Long-time readers know that we often host in-house wordplay contests. Not only do we invite our friends at Penny/Dell Puzzles to participate, but our fellow puzzlers and PuzzleNationers as well!
This month, the challenge was to pen a Penny/Dell- or puzzle-inspired opening line in a novel!
Participants could create new opening lines from whole cloth or twist a classic opening line in a puzzly direction. Bonus points for any punny references to Penny/Dell puzzles or magazines!
With both text and art submitted, let’s check out what some clever puzzly minds came up with!
Some of our contributors went the parody route, so here are some familiar lines with a puzzly twist!
“Somewhere in La Mancha, in a Number Place whose Crypto-Name I do not care to Remember When, a gentleman lived not long ago.” — Don Quick-quote
“All Four One this happened, more or less.” — Slaughterhouse-Fancy Fives
“Here & There was no possibility of taking a walk that Daisy.” — Jane-saw Square
“I had the story, Brick by Brick, from various people, and, as generally happens in such cases, each Timed Framework it was a different story.” — Ethan Fromework
Others chose to craft a new line with puzzle references!
Brick by Brick, the Shadow, Spellbound, Wheels Bits and Pieces to the Crossroads.
It’s Your Move: In a Word, How Many Triangles does it take to solve How Many Squares?
Chrissie knew that that something was wrong when her Codeword was missing an X: Gerald never made mistakes that affected the basic rules of a puzzle. Something would have to have really affected him deeply for him to miss something like that.
“This is where I draw the line,” I said, trying to keep myself from using a few choice words; just because I had family ties with the local diamond mine didn’t mean I was ready to take on their case, but I’m not called the codebreaker for nothing and I knew I had to beat the clock if I was going to come face to face with the man called The Shadow, the one and only.
One intrepid solver submitted a series of opening lines from a fictional puzzle-novel series!
All first sentences were taken from the deluxe slipcase edition “Suddenly, a Shot Rang Out: the Best of Whitslocke’s Puzzling Adventures.”
Whitslocke’s mind reeled in shock as she struggled to make sense of the shocking discovery: she had a secret identical twin, but one who preferred Word Seeks to Crosswords!
Whitslocke gasped as she spotted the man in the threadbare suit several tables away from her in the Parisian bar as she realized that the Place Cards inventor must have faked his own death and created a new identity, but why?
Whitslocke saw the Deduction Problem’s answer in the reflection of her Bengal cat’s eye and thought, “My god, the prophesy is coming true!”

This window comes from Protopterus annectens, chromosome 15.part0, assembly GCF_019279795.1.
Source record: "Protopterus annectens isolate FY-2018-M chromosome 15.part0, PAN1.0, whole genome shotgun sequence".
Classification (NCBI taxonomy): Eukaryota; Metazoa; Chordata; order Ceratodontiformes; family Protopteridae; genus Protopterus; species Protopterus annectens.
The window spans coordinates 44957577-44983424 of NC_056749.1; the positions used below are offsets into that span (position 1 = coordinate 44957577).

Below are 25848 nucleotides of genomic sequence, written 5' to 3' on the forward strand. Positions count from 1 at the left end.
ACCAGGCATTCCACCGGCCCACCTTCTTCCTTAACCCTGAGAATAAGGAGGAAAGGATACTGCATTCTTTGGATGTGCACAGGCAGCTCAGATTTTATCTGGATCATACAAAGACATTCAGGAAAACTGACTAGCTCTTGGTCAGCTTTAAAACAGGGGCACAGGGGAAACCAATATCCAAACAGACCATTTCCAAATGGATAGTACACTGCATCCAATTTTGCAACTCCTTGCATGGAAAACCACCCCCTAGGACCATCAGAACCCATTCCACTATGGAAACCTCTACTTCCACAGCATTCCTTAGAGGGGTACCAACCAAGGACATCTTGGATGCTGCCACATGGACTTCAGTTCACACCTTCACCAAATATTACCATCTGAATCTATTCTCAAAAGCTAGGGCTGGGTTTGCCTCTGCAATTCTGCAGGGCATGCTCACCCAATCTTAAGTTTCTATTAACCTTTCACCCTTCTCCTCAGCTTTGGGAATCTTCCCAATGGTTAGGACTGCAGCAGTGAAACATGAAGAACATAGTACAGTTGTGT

Whitslocke was painstakingly filling out her Logic grid when she saw a long shadow appear over her desk as a gravelly voice intoned, “I told you I’d be back.”
Whitslocke had just finished her lunch and her Letterboxes when she heard the thump of a package delivery right outside her door as she wondered, “But I didn’t order anything.”
Whitslocke squinted at the hieroglyphics in the Egyptian tomb, “Why, it looks just like a Cryptograms puzzle: soon all that treasure will be mine!”
Whitslocke took her coffee to her cafe table, sat down, and pulled out her Classic Variety puzzle magazine and a pencil when she heard a cheeky voice murmur, “I thought you’d be more of a Sudoku type, actually.”
Whitslocke despaired over the possibility of never finding her missing framed Logic Art puzzle, when she put on her coat and gloves, opened the door, and saw the most stunning sight imaginable.
Whitslocke returned to her study where she saw her prized macaw reach one talon out to snag her latest Masters Variety magazine and start to drag it into her cage, and thought, “Could he be my secret weapon?”
It was a dark and stormy night as Whitslocke stood at the front of the packed conference hall during the puzzle tournament – suddenly, a shot rang out!
Another solver created the first page (and cover!) of a puzzly children’s book!
Finally, another contributor tackled perhaps the most famous opening line in literature, and went above and beyond to capture the entire sequence:
A Tale of Two Cities at a Time
by Charles Brick by Brickens
It was the best of Rhyme Times,
it was the worst of Two Times Three,
it was the Camouflage of wisdom,
it was the Mirror Image of Roulette-ishness,
it Beat the Clock of belief,
Around the Block of incredulity,
it was the season of Double Delight,
it was the season of Marquee Malarkey-ness,
it was the spring of Kaleidoscope,
it was the winter of Cross Pairs,
we had Everything’s Relative before us,
we had nothing beFore ‘n’ Aft us,
we were going In All Directions to Heaven,
we were all Coming and Going direct the other way –
in Short Stretch, the period was so far like the present period,
that Some of the Parts of its noisiest authorities insisted on its being received,
for Good Deal or for evil,
in the Superscore-lative degree of comparison only.
Did you come up with any puzzly opening lines for novels, fellow puzzler? Let us know in the comments section below! We’d love to hear from you.
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